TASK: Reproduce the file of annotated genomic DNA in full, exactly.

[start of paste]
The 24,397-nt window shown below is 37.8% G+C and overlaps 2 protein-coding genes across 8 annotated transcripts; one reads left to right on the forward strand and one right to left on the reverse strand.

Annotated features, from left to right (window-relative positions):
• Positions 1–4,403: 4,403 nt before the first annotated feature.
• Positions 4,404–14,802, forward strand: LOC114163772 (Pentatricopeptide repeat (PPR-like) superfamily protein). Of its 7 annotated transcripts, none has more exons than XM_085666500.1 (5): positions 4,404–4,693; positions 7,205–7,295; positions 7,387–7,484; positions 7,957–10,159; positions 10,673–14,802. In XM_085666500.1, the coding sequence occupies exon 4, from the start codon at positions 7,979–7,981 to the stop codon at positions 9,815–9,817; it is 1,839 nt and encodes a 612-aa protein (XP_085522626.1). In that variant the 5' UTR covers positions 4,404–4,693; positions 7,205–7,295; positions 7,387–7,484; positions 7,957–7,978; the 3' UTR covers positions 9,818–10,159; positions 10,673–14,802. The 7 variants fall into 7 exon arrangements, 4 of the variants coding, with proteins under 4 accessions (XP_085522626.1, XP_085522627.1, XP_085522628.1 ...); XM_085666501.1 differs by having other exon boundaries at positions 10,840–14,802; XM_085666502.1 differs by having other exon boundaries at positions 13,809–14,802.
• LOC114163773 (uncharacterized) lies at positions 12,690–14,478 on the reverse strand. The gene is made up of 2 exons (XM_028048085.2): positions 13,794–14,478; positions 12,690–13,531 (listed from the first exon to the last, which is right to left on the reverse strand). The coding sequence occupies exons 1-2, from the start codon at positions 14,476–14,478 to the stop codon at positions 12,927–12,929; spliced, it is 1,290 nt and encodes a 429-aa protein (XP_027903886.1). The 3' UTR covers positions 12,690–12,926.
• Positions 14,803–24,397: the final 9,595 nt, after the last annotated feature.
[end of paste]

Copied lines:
The 24,397-nt window shown below is 37.8% G+C and overlaps 2 protein-coding genes across 8 annotated transcripts; one reads left to right on the forward strand and one right to left on the reverse strand.

Annotated features, from left to right (window-relative positions):
• Positions 1–4,403: 4,403 nt before the first annotated feature.
• Positions 4,404–14,802, forward strand: LOC114163772 (Pentatricopeptide repeat (PPR-like) superfamily protein). Of its 7 annotated transcripts, none has more exons than XM_085666500.1 (5): positions 4,404–4,693; positions 7,205–7,295; positions 7,387–7,484; positions 7,957–10,159; positions 10,673–14,802. In XM_085666500.1, the coding sequence occupies exon 4, from the start codon at positions 7,979–7,981 to the stop codon at positions 9,815–9,817; it is 1,839 nt and encodes a 612-aa protein (XP_085522626.1). In that variant the 5' UTR covers positions 4,404–4,693; positions 7,205–7,295; positions 7,387–7,484; positions 7,957–7,978; the 3' UTR covers positions 9,818–10,159; positions 10,673–14,802. The 7 variants fall into 7 exon arrangements, 4 of the variants coding, with proteins under 4 accessions (XP_085522626.1, XP_085522627.1, XP_085522628.1 ...); XM_085666501.1 differs by having other exon boundaries at positions 10,840–14,802; XM_085666502.1 differs by having other exon boundaries at positions 13,809–14,802.
• LOC114163773 (uncharacterized) lies at positions 12,690–14,478 on the reverse strand. The gene is made up of 2 exons (XM_028048085.2): positions 13,794–14,478; positions 12,690–13,531 (listed from the first exon to the last, which is right to left on the reverse strand). The coding sequence occupies exons 1-2, from the start codon at positions 14,476–14,478 to the stop codon at positions 12,927–12,929; spliced, it is 1,290 nt and encodes a 429-aa protein (XP_027903886.1). The 3' UTR covers positions 12,690–12,926.
• Positions 14,803–24,397: the final 9,595 nt, after the last annotated feature.